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Organizations are increasingly using the Web not only to sell products and deliver information, but also for providing their services to businesses and individual customers. Typically, the provision of such services by organizations requires the construction of applications that integrate existing enterprise information systems to offer new business functions. Organizations need to ensure that these services are available, scalable and also autonomic to guarantee that user interactions are promptly processed even under highly volatile conditions. In most cases, organizations deliver these services by means of application servers with a multi-tier architecture whose functionalities are accessed as web services. We refer to services not relying on other web services as Basic Services (BSs). The presence of a wide variety of BSs over the Internet has created an exciting new business opportunity of providing value added, inter-organizational services by composing multiple BSs into new Composite Services (CSs).
[CPT05]
Carmela Comito, Simon Patarin, and Domenico Talia. PARIS: A peer-to-peer architecture for large-scale semantic data integration. In Proceedings of the Third International Workshop on Databases, Information Systems, and Peer-to-Peer Computing (DBISP2P 2005), volume 4125 of Lecture Notes in Computer Science, Trondheim, Norway, August 2005.
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[HMT+05]
Assia Hachichi, Cyril Martin, Gaël Thomas, Bertil Folliot, and Simon Patarin. A generic language for dynamic adaptation. In Proceedings of the 11th International Euro-Par Conference (Euro-Par 2005), pages 40-49, Lisboa, Portugal, August 2005.
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Today, component oriented middlewares are used to design, develop and deploy distributed applications easily. They ensure the heterogeneity, interoperability, and reuse of software modules. Several standards address this issue: CCM (CORBA Component Model), EJB (Enterprise Java Beans) and .Net. However they offer a limited and fixed number of system services, and their deployment and configuration mechanisms cannot be used by any language nor API dynamically. As a solution, we present a generic high-level language to adapt system services dynamically in existing middlewares. This solution is based on a highly adaptable platform which enforces adaptive behaviours, and offers a means to specify and adapt system services dynamically. A first prototype was achieved for the OpenCCM platform, and good performance results were obtained.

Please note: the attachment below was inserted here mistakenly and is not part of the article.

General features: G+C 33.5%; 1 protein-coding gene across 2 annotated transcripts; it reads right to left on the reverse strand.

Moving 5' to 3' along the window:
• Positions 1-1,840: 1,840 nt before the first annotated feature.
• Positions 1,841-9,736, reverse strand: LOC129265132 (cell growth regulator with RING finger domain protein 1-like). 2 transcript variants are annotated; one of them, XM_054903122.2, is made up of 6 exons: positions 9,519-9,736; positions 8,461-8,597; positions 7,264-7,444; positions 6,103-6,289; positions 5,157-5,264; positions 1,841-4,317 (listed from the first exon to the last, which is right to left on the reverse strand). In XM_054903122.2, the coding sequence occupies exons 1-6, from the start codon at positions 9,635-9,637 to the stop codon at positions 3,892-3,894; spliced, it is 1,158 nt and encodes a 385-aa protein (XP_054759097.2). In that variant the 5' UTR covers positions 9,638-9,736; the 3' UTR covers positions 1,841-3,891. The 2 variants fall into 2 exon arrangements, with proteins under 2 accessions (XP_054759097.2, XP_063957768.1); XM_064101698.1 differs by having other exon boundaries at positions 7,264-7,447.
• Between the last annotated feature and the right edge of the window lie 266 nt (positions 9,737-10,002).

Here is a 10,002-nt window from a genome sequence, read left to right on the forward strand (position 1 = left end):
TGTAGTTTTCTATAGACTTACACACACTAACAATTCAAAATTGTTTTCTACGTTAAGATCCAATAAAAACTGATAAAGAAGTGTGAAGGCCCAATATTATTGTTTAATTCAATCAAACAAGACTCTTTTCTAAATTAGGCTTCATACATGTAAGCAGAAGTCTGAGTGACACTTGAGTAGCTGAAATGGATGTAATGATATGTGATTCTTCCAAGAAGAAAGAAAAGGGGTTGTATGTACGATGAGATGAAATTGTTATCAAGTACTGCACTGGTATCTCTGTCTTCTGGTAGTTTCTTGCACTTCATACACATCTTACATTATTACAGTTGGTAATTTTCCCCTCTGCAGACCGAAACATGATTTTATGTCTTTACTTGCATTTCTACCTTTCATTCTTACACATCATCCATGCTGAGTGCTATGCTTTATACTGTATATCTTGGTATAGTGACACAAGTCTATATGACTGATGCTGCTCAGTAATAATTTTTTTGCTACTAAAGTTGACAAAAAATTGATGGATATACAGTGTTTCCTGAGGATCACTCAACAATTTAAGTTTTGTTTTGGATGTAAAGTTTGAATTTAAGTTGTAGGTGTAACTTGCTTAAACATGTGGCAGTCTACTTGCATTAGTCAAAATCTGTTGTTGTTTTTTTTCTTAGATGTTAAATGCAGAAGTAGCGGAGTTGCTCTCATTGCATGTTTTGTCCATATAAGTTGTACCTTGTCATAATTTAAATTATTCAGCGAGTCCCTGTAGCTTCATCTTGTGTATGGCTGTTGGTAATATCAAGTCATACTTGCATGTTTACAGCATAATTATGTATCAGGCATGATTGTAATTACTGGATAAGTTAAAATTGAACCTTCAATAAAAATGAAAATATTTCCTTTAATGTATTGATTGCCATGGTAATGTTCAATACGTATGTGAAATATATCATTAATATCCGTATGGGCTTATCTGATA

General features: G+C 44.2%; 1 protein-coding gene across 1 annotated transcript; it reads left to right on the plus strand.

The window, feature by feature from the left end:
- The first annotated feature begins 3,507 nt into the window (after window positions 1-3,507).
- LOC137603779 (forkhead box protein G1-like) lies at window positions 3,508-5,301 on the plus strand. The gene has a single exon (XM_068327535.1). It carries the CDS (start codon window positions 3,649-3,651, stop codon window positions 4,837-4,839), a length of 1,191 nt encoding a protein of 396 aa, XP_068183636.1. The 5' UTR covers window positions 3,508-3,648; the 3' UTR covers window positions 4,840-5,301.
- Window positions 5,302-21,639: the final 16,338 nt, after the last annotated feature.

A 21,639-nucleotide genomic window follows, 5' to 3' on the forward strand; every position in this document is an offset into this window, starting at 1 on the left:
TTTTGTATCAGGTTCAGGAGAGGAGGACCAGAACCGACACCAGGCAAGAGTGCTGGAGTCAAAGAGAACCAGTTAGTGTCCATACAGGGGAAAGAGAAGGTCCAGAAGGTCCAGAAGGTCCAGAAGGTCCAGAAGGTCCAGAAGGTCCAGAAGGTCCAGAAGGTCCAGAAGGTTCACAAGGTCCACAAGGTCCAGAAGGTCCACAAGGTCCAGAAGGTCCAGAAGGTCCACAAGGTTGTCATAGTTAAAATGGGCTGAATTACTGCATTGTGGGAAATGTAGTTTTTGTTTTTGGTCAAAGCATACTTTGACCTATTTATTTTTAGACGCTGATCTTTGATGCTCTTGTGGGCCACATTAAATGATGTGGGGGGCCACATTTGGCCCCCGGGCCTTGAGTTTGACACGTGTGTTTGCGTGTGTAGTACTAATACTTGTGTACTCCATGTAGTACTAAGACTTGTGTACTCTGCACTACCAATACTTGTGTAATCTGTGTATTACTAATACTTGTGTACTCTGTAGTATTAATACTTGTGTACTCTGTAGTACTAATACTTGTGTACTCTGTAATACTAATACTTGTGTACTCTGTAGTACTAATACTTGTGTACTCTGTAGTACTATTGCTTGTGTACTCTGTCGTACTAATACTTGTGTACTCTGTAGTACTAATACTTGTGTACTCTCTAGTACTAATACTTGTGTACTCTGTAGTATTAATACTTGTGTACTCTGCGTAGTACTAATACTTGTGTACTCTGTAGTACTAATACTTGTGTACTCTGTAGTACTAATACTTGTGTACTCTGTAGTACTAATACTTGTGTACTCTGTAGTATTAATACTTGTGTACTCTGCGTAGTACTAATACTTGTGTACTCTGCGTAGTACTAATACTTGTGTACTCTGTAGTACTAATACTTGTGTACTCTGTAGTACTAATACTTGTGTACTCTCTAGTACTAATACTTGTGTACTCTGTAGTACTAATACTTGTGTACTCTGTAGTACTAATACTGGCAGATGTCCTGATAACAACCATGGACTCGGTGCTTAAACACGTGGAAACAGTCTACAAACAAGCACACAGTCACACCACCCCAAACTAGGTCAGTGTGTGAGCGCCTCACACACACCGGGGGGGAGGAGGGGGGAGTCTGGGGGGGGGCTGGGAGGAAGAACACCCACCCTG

[HP05a]
David Hales and Simon Patarin. Computational sociology for systems ``in the wild'': the case of BitTorrent. IEEE Distributed Systems Online, 6(7), July 2005.
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It is generally agreed that future software systems should be open, distributed, self-organizing, scalable and robust. Fully distributed systems cannot rely on centralized control and open systems cannot ensure that malicious and / or selfish components do not invade the system. The requirement for high scalability means that systems should run at least as well, and ideally better, when scaled to millions of units. How does one begin to formulate methods, techniques and protocols that can deliver on these tough demands? One approach, often adopted within the Multi-Agent Systems (MAS) community is to start from scratch, designing agents and platforms with provable properties using specialized logics and / or sophisticated simulation models. However, this approach is particularly difficult when dealing with open systems containing adaptive agents. This is because the designer cannot be sure how other agents will behave in future states of the system. Worse, much of the desirable behavior of the system as a whole, such as high levels of altruism or cooperation for example, often result from emergent properties which are little understood and not easily reducible to individual behaviors. However, progress is being made.
[PM05]
Simon Patarin and Mesaac Makpangou. Pandora: an efficient platform for the construction of autonomic applications. In Self-Star Properties in Complex Information Systems, volume 3460 of Lecture Notes in Computer Science, pages 291-306, May 2005.